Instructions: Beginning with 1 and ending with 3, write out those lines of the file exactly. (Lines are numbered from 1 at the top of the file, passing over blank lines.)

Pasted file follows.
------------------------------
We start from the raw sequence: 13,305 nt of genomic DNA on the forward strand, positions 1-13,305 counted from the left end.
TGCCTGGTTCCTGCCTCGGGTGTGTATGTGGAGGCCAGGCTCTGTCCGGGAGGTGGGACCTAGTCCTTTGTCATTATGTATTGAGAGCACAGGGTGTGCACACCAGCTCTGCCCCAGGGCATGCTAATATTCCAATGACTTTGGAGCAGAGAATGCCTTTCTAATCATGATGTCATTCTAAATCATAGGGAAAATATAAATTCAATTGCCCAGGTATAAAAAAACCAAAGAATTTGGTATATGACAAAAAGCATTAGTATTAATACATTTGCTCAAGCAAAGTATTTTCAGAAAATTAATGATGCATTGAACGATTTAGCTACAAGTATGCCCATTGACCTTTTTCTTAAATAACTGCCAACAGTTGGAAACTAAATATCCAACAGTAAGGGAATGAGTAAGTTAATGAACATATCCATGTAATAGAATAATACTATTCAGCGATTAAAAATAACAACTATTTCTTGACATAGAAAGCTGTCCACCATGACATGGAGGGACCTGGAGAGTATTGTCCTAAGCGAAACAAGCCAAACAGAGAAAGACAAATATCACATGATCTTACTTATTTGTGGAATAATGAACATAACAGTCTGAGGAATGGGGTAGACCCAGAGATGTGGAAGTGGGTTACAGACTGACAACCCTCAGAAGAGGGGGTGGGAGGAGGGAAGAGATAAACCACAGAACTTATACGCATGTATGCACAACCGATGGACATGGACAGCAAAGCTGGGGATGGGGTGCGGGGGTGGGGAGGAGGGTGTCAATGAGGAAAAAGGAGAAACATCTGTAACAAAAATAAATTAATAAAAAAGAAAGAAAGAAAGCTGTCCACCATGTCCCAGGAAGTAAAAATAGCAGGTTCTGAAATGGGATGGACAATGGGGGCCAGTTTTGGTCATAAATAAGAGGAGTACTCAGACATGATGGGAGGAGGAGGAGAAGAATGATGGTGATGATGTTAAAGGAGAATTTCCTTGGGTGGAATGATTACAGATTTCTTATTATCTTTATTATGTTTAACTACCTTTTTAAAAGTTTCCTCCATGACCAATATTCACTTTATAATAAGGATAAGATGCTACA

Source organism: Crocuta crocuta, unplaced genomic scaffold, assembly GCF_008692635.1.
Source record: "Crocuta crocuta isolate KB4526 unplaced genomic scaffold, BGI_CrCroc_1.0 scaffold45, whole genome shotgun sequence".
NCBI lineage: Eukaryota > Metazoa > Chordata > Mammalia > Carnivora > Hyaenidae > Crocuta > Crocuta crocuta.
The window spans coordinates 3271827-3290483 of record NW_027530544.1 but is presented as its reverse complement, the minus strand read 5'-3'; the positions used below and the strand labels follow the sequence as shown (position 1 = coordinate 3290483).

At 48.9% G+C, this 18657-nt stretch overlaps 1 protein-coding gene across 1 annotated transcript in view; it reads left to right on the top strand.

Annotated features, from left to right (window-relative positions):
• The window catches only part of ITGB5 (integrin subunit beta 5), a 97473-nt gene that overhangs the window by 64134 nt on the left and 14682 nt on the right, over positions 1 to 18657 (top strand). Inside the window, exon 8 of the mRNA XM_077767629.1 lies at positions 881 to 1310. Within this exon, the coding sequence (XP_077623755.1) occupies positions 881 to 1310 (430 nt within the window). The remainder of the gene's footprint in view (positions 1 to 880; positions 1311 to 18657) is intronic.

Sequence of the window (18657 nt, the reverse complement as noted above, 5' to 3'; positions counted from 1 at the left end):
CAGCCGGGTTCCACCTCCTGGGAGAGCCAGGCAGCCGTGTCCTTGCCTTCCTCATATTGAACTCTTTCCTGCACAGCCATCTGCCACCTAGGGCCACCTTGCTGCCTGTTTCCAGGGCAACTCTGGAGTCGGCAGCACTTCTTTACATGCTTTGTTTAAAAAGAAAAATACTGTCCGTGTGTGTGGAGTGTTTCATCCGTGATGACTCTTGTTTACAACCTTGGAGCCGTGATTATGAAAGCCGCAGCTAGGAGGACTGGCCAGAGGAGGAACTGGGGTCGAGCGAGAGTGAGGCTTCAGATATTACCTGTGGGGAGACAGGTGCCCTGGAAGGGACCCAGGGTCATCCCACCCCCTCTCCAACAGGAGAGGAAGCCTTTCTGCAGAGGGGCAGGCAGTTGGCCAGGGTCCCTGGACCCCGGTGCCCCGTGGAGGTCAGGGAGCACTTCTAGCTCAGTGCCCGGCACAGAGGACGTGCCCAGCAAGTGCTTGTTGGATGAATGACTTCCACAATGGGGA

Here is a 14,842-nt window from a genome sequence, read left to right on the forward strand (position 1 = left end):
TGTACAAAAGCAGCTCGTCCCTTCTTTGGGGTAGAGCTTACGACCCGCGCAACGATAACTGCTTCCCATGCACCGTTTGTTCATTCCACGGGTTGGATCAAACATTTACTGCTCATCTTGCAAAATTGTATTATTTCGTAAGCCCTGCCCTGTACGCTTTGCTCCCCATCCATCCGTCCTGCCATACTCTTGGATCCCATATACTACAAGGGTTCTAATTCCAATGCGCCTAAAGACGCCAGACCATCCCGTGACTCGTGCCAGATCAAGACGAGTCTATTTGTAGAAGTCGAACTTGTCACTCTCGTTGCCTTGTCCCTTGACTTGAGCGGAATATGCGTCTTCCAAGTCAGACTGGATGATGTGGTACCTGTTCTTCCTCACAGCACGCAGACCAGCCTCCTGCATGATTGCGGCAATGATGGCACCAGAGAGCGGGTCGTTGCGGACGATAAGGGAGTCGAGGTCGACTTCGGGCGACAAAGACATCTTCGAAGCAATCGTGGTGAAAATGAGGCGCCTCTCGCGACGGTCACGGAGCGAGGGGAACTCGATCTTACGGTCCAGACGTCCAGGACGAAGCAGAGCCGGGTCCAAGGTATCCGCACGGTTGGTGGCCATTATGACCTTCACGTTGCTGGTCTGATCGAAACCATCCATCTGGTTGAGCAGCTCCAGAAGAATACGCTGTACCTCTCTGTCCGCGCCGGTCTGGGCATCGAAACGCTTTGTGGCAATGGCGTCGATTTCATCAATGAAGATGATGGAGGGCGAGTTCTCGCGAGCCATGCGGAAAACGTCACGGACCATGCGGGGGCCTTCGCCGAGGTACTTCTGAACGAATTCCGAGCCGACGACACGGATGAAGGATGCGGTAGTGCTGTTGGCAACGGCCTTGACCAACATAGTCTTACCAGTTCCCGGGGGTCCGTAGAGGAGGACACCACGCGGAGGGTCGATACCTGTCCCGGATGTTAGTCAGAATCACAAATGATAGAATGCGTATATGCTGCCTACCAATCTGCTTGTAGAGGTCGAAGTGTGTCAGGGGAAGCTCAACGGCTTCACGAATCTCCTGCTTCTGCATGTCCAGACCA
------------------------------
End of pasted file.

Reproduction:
We start from the raw sequence: 13,305 nt of genomic DNA on the forward strand, positions 1-13,305 counted from the left end.
TGCCTGGTTCCTGCCTCGGGTGTGTATGTGGAGGCCAGGCTCTGTCCGGGAGGTGGGACCTAGTCCTTTGTCATTATGTATTGAGAGCACAGGGTGTGCACACCAGCTCTGCCCCAGGGCATGCTAATATTCCAATGACTTTGGAGCAGAGAATGCCTTTCTAATCATGATGTCATTCTAAATCATAGGGAAAATATAAATTCAATTGCCCAGGTATAAAAAAACCAAAGAATTTGGTATATGACAAAAAGCATTAGTATTAATACATTTGCTCAAGCAAAGTATTTTCAGAAAATTAATGATGCATTGAACGATTTAGCTACAAGTATGCCCATTGACCTTTTTCTTAAATAACTGCCAACAGTTGGAAACTAAATATCCAACAGTAAGGGAATGAGTAAGTTAATGAACATATCCATGTAATAGAATAATACTATTCAGCGATTAAAAATAACAACTATTTCTTGACATAGAAAGCTGTCCACCATGACATGGAGGGACCTGGAGAGTATTGTCCTAAGCGAAACAAGCCAAACAGAGAAAGACAAATATCACATGATCTTACTTATTTGTGGAATAATGAACATAACAGTCTGAGGAATGGGGTAGACCCAGAGATGTGGAAGTGGGTTACAGACTGACAACCCTCAGAAGAGGGGGTGGGAGGAGGGAAGAGATAAACCACAGAACTTATACGCATGTATGCACAACCGATGGACATGGACAGCAAAGCTGGGGATGGGGTGCGGGGGTGGGGAGGAGGGTGTCAATGAGGAAAAAGGAGAAACATCTGTAACAAAAATAAATTAATAAAAAAGAAAGAAAGAAAGCTGTCCACCATGTCCCAGGAAGTAAAAATAGCAGGTTCTGAAATGGGATGGACAATGGGGGCCAGTTTTGGTCATAAATAAGAGGAGTACTCAGACATGATGGGAGGAGGAGGAGAAGAATGATGGTGATGATGTTAAAGGAGAATTTCCTTGGGTGGAATGATTACAGATTTCTTATTATCTTTATTATGTTTAACTACCTTTTTAAAAGTTTCCTCCATGACCAATATTCACTTTATAATAAGGATAAGATGCTACA

Source organism: Crocuta crocuta, unplaced genomic scaffold, assembly GCF_008692635.1.